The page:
Pinch, Pinch, Pinch!

by Bella Rum

My editor is fickle about paragraphs today, hence the odd periods scattered about.

I had a disturbing dream last night. Don’t worry. She’s not going off on a tangent about some lengthy, boring, detailed dream.  It’s short.

I was standing on the dock and looking down into the water at a huge cage of lobsters. A young woman fell off the dock and into the cage. The lobsters went into a frenzy and swarmed over her helpless body, pinching flesh on every inch of her frame. Some people pulled her out immediately. As her pitiful body emerged from the water, the lobsters refused to release their torturous grip. Swaying to and fro as water sheeted off the girl and the crustaceans, the lobsters continued to painfully squeeze her flesh. She was aflame in tormented agony. *jeez*

What the heck was that about?

A couple of things have been on my mind lately. H went for a company checkup, and the company doc found a couple of things. He told H that he detected a hernia (you know where). Not the end of the world, but H and I had a few words because he lifts TOO MUCH at work. I keep telling him that his excellent health depends on his ability to exercise. I worry about injuries. He’s not safety conscious enough to suit me. This wouldn’t prevent exercise, I guess, but I still felt that it was a sign that he was lifting TOO MUCH.

The other thing the doc found was troubling, and of course, I chew on troublesome things till they explode in my head, and turn into monster lobsters that ravage the human body. The doctor said he heard a calcium deposit in H’s right lung. HEARD??

While calcium deposits in the lung are usually benign (non-cancerous), they can become malignant. Calcium deposits should be monitored both to prevent cancer, and because many of the conditions that cause calcification are also serious.

Many calcium deposits don’t require medical treatment (they can even be reabsorbed right back into your body). In the lungs, however, they can be a sign that you have a serious underlying condition that is causing them to form.

To make all of this a tiny bit more dramatic, we’re in the midst of applying for long-term care insurance. Can you imagine the premium if this turned out to be something serious, that is, if they would agree to cover us at all? H already had an appointment on the books with his physician this morning. He just returned and said that his doctor listened and listened and told him he could only hear a whooshing sound that is perfectly normal, and get this, he doesn’t have a hernia. Perfectly balanced, don’t cha know?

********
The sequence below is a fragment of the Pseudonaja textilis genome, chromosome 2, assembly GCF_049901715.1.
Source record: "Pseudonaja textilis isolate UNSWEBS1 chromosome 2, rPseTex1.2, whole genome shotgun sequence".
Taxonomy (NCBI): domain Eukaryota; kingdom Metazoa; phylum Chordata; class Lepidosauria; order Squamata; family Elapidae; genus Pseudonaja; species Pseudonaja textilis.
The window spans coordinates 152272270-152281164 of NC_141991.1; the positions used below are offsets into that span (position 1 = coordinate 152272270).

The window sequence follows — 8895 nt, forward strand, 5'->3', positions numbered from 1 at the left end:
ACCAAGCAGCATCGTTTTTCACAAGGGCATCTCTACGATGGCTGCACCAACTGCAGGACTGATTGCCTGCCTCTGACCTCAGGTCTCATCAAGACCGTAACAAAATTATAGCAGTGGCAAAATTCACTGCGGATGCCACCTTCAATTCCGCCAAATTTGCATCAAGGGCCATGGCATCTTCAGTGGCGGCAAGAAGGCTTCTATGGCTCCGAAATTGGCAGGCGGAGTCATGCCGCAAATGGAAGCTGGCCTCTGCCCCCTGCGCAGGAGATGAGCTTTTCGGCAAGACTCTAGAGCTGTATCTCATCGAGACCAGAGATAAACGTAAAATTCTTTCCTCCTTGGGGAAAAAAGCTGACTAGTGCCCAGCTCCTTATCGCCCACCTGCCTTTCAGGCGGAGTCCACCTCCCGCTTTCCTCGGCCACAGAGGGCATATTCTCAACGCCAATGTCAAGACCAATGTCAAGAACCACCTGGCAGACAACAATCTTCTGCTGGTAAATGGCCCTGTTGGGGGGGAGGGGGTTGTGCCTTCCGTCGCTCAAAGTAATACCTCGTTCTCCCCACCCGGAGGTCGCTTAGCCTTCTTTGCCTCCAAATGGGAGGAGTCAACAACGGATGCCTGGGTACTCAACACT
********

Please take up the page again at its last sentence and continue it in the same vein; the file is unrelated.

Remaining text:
And maybe something good came out of it. H has a tendency to think he’s invincible. He says he’s going to be much more cautious about lifting. We’ll see. And he’ll have a diagnostic test (probably a CAT scan) just to be 100% certain that his lungs are clear. We’ll have to pay for it because our insurance is $2000. out-of-pocket. That’s okay.


Bullet dodged!


The second bothersome thing involves Dad. After a couple of phone conversations in which he told me he wasn’t feeling well, H and I drove down to check on him last week. C and I felt that he needed to see the doctor. We made an appointment for the following day. By the time I got home, The Brother called and said he had visited Dad and he seemed fine to him. I told him that I didn’t want to wait till it morphed into pneumonia. He reluctantly agreed to take Dad to the doctor the following day. By the next morning, C agreed with The Brother and canceled the appointment. *holy cow* I should have just driven down there and taken care of it myself, and

I would have if they’d given me that option. *gerr*


I was overruled. So I let it go, telling myself that I wasn’t there and they were and maybe they knew better…


Yesterday, C was all apologetic and feeling very guilty. She said that Dad was feeling terrible and coughing up huge chunks of stuff and she never should have canceled the appointment. So the appointment is back on the calendar.

I’m relieved. His doctor will give him something that will help and he’ll feel better soon. No more lobster dreams.